Part 4: What to Expect Once Onboard! Going on a Disney Cruise with Asperger’s

Getting the Lay of the Land Ship!

Exciting about being onboard and ready to have some fun?! Or are you feeling overwhelmed, not knowing what to do first or how things work? Let’s chat!

Probably one of the best things to start with is to take some time to familiarize yourself with the ship. Taking the time to do this will make the cruise easier to enjoy. Floors are known as decks, and it’s important to learn which decks you can take from bow to stern (front to back), and which won’t. There are maps posted all around the ship that let you know where you are, making it easier to figure out how to get where you want to go. Once you have a good feel for how to get around, the cruise will be much more relaxing. (The photo is from the back of the door in our stateroom.)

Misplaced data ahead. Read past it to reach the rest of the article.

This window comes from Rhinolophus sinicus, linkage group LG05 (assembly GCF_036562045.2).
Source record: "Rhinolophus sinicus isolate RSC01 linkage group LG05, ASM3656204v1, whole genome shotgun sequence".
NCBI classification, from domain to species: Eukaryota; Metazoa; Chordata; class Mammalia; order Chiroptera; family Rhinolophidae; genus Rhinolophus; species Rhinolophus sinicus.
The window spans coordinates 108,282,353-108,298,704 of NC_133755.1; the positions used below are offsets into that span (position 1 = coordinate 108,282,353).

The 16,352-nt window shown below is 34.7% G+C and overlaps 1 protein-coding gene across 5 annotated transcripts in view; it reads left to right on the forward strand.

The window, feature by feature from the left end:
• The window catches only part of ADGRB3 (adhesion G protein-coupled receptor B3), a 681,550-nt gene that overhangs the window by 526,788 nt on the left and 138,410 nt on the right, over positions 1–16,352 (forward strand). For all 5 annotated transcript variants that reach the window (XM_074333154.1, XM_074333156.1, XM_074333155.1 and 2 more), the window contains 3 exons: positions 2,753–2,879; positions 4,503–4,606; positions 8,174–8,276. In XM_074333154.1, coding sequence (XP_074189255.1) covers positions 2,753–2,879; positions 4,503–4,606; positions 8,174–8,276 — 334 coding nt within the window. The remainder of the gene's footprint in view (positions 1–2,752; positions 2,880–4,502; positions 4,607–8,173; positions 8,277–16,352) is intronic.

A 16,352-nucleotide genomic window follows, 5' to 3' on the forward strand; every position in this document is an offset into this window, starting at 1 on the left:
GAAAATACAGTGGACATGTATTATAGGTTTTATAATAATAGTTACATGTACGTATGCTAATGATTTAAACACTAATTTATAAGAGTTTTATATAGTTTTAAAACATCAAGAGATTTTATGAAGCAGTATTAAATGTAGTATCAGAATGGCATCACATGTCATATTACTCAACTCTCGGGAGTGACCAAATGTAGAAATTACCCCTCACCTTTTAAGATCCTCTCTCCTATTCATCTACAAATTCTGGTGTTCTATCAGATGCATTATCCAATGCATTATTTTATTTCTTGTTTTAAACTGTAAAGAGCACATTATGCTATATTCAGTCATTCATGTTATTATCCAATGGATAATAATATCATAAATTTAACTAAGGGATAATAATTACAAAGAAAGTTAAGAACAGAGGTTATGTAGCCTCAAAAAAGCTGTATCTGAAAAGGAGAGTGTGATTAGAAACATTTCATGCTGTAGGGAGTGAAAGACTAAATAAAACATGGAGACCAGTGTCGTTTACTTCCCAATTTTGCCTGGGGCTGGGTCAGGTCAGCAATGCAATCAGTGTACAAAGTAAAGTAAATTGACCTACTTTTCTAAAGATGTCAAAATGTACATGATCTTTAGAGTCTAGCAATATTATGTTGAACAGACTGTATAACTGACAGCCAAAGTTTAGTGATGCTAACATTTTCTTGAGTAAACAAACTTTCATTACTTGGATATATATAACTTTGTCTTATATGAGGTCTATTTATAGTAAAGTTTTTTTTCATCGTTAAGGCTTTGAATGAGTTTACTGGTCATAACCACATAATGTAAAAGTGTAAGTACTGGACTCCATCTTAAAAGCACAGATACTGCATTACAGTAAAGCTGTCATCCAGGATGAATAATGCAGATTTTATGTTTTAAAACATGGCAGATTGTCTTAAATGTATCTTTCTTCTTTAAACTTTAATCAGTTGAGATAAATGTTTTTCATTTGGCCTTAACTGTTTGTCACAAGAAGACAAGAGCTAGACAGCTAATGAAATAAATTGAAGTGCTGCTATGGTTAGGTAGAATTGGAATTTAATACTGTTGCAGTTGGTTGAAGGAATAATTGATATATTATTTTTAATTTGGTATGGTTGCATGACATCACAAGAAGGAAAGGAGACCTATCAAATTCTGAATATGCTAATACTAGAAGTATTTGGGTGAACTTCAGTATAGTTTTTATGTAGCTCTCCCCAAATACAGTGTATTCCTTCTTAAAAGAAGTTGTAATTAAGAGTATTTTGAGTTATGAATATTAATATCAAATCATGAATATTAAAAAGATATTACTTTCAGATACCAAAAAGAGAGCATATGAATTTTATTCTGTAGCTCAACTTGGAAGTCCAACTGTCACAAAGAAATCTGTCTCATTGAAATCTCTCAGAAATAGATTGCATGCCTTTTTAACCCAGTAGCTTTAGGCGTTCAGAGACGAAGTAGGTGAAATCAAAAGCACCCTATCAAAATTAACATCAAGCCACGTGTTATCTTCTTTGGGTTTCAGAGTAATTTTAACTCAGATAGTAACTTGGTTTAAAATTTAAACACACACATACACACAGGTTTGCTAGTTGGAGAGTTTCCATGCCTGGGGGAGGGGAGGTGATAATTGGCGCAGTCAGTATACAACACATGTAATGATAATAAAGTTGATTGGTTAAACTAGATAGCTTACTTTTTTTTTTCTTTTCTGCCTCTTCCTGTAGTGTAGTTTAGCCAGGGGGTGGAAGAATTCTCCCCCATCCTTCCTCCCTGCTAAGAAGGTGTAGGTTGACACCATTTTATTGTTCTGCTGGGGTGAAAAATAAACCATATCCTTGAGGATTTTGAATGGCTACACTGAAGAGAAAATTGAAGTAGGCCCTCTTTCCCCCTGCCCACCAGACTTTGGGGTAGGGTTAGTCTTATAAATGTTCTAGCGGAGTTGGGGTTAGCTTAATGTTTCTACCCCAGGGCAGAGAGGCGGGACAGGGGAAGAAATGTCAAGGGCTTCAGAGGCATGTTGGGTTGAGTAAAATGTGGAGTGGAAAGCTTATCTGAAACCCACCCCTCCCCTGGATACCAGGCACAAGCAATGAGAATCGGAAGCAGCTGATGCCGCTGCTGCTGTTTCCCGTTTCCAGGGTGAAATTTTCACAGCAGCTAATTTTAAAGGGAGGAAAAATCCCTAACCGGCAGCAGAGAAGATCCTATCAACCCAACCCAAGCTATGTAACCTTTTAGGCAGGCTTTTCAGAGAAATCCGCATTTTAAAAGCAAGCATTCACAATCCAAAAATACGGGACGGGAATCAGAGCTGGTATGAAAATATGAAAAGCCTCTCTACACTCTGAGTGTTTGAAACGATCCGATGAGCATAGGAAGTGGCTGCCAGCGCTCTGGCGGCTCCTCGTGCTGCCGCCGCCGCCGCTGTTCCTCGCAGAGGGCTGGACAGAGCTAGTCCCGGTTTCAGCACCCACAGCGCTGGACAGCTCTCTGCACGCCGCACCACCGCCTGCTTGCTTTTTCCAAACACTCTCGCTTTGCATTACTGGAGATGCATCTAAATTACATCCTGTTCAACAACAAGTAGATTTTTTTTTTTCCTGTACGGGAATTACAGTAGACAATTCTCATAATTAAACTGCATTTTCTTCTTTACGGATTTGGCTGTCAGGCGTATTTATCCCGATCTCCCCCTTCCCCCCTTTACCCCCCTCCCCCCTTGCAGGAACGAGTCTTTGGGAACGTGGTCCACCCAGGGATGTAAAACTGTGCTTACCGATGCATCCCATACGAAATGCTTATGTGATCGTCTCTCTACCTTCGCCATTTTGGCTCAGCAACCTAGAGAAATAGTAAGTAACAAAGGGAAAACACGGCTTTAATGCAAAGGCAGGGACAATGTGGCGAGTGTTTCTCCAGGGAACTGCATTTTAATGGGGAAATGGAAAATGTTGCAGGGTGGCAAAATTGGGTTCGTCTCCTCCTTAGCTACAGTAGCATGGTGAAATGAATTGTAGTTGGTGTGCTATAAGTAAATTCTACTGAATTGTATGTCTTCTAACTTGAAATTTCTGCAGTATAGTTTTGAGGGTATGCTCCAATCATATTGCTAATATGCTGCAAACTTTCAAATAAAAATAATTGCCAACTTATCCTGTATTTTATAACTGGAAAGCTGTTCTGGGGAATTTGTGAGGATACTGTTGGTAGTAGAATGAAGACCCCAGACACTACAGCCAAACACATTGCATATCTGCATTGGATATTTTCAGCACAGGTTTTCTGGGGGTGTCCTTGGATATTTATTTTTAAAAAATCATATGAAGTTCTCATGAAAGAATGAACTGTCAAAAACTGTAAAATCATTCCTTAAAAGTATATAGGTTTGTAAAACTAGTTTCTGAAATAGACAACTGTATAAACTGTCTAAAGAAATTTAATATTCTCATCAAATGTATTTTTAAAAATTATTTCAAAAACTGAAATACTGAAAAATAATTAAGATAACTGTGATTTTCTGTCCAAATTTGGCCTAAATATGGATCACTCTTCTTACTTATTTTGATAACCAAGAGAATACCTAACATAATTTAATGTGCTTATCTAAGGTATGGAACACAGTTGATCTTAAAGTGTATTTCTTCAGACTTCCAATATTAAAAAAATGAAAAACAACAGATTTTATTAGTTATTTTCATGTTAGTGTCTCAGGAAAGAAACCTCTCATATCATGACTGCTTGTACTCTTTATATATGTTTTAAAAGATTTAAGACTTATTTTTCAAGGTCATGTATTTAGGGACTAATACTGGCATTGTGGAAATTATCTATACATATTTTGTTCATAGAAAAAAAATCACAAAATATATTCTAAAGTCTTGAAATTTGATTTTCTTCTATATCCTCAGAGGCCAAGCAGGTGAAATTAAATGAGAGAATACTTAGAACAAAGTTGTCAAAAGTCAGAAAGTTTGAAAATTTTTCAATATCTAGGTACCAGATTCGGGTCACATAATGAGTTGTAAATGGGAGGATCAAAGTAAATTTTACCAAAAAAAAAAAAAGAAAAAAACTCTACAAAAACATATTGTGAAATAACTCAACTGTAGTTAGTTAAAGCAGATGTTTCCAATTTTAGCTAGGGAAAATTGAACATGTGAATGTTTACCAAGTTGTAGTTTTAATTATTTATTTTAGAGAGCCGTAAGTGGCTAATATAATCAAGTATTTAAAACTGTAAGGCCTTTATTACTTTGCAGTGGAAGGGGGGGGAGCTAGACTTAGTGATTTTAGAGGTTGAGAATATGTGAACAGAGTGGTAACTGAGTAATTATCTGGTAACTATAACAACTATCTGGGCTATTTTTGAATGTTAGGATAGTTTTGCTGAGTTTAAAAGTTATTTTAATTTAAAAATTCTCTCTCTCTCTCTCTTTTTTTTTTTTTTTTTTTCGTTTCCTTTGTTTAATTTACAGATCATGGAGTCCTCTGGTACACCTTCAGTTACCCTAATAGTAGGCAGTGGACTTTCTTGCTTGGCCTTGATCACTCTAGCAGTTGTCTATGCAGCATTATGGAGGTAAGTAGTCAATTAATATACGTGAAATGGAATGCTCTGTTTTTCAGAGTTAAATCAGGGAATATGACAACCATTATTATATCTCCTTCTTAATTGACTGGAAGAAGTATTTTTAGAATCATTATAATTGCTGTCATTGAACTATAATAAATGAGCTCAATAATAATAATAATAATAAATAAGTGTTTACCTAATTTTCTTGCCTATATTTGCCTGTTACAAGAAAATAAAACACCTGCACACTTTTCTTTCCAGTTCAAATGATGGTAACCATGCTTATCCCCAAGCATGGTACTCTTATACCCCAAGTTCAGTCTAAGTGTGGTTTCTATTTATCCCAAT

TIP: The stateroom corridors are quite long. As the doors are metal, you can bring fun and colorful magnets to place on your door to help you locate your room quicker. Many cruisers do this, and it’s fun to see how others decorate!

Some of you may be wondering about the railings overlooking the ocean. I know I did! They are lined with Plexiglas(?), adding to safety. I’ve included a photo to help you get a better idea. (Look to the upper right in the photo to see it a bit better.) Still, if you are concerned about “your place in space” do some research to determine your own comfort level with walking along the open decks. It’s for this reason I kept my phone in my clear lanyard and took photos from it. I didn’t want to drop it! (motor coordination is a thing, y’all…) K, however, didn’t worry about any of that and was fine.

Getting to Know Your Stateroom